Left Hand Valley Courier - All Local, All The Time

By Aurelia Pollard
Editorial@lhvc.com 

Farmers request more research before county phases out GMOs

 

November 4, 2016



The Boulder County Parks and Open Space Advisory Committee (POSAC) held a meeting on Thursday, Oct. 27 to discuss the transition plan for genetically-engineered crops (GE) on county open space.

The discussion started with an overview from staff member and Agricultural Resources Manager Jeff Moline, who said the meeting was the first presentation of the plan to phase out genetically-modified crops (GMO).

Moline said the county’s goal is to keep farmers growing food, remain stewards of open space, encompass sustainability, and provide economic success and sustain production. According to the plan, GE corn will be allowed for the next three years starting in 2017 and GE beets will be allowed for the next five years beginning in 2017, on leased land that is owned by the county.

Local farmers told the committee there isn’t enough scientific data or details in the plan. The committee is scheduled to make its recommendations to county commissioners on Nov. 17.

“How do you transition when there’s not been any research performed to learn what we need to transition to?” asked Vicki Schlagal, whose husband and son run a farm in Longmont.

Schlagel said conventional farmers, such as her family, work hard to produce sustainable crops and have prided themselves on reducing their carbon footprints. “No one has shown us local data to show what alternative techniques will even be successful in Boulder County,” she said.

Some POSAC members also had questions about the lack of data and what this transition would actually look like. “With the transition to conventional crops and pesticides on those crops, [are] there parts to this plan that are also going to address what happens after we phase out of GE, and conventional crops are still using certain types of pesticides?” Jean Archuleta asked. “Is there going to be a plan for that?”

Committee members were also concerned about the short amount of time they have before they make their recommendations to the Boulder County Commissioners.

“Wouldn’t it be wonderful if something good did come from this?” committee member Sue Cass mused. “I think that’s what most of us would like to have happen. But I get the sense right now where we are that we’re going to be asked to recommend this in three weeks to Boulder County Commissioners—I’m not sure we can get there in three weeks.”

Another local farmer, Rodney Perry, voiced his concerns by saying, “I think it’s clear that there needs to be specifics about and controls for going to organic. Because all you’re going to do is pollute the environment dramatically over using GE crops. Organic is a huge industry based on selling fear. And it’s worse for the environment and people.”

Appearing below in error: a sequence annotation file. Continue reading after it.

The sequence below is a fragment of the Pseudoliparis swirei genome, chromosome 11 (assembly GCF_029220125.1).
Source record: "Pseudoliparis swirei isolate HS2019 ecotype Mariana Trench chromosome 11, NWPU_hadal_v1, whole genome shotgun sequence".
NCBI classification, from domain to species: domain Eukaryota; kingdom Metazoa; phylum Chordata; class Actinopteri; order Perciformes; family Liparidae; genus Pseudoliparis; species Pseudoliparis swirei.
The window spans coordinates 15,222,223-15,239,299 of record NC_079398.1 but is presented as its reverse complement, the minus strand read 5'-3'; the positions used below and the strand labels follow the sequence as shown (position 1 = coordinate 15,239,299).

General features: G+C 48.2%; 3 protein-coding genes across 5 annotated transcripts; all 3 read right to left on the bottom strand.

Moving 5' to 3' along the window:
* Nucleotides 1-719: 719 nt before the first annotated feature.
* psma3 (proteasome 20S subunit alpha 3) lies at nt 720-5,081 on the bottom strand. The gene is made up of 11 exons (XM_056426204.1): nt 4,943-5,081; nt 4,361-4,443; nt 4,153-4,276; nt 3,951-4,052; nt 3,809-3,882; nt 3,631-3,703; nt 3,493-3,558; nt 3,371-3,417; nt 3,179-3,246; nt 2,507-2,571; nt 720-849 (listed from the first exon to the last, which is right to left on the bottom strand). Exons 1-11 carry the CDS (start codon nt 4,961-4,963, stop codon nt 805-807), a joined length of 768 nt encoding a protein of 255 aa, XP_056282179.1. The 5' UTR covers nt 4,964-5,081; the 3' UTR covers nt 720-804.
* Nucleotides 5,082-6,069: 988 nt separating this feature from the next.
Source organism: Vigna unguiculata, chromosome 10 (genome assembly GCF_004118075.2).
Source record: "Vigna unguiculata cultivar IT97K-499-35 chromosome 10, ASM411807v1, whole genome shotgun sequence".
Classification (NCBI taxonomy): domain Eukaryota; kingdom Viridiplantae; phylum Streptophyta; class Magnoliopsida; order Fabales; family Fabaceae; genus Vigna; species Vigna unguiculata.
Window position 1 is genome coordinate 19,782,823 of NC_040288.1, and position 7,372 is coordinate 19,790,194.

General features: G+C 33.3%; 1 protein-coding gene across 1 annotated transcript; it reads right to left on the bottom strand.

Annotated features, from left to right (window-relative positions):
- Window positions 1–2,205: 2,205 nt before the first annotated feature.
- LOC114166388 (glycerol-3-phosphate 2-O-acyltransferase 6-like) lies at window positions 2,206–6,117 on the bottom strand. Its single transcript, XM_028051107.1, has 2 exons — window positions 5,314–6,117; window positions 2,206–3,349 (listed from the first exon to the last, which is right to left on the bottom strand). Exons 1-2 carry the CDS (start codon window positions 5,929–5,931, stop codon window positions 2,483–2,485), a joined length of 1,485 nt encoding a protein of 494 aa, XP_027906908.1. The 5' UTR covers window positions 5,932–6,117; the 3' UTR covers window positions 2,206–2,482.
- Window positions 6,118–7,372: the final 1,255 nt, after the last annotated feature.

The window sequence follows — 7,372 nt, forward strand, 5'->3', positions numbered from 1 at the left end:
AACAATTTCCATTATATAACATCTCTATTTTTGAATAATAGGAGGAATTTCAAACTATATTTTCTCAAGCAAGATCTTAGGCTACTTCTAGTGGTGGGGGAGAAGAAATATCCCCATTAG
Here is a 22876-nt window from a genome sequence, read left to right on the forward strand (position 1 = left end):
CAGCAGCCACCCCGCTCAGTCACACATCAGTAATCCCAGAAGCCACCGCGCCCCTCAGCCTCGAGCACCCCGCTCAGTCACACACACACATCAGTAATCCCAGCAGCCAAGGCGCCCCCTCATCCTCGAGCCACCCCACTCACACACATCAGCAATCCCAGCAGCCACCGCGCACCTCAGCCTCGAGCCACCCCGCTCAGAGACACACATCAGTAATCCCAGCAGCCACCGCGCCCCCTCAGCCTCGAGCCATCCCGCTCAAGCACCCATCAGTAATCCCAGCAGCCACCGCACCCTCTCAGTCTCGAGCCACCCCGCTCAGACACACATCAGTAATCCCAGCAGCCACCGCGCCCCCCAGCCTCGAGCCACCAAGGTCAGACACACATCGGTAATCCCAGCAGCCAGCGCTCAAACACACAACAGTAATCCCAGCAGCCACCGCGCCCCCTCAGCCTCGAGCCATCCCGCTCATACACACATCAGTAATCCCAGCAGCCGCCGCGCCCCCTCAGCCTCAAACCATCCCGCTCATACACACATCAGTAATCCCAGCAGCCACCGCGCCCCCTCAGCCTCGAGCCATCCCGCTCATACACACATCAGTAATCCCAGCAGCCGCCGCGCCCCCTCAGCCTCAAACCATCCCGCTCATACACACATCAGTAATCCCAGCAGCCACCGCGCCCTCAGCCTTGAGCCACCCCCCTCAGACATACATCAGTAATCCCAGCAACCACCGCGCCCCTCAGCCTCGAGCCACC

Committee Chairman Eric Hozempa reminded the public that POSAC previously voted 5-3 to continue allowing GMO corn and sugar beets. However, he stated that they need to find out what the cost will be on the transition before they can make their recommendations.

Farmer Paul Schlagel, Vicki Schlagel’s husband, also spoke at the meeting to represent many other growers who couldn’t make it because of the busy harvest season. “We need to do the research first,” he said. “It’s very hard to critique the transition plan without knowing what the research is.

“This is a complicated mess that we’ve gotten ourselves into,” he added, “and if we do not go out and find out what really works in Boulder County, we need to reevaluate where we’re going.”

Archuleta believes both farmers and those who are against pesticides need to come together to give their input on this plan for it to progress successfully, and not be hurried.

“It does seem a big rush to have this three-page plan be the transition that should have taken at least five years,” Archuleta said. “We had some really good input from people tonight, but I think there’s a lot more input from the farming community and for the people who are concerned about pesticides. All of the partners on our land want what’s best for our land. In order to be fair to everyone and everything, we need to not rush this plan.”

By the end of the meeting, POSAC members expressed their desire to have county staff spend as much as an extra three months gathering more information for the transition plan.

 

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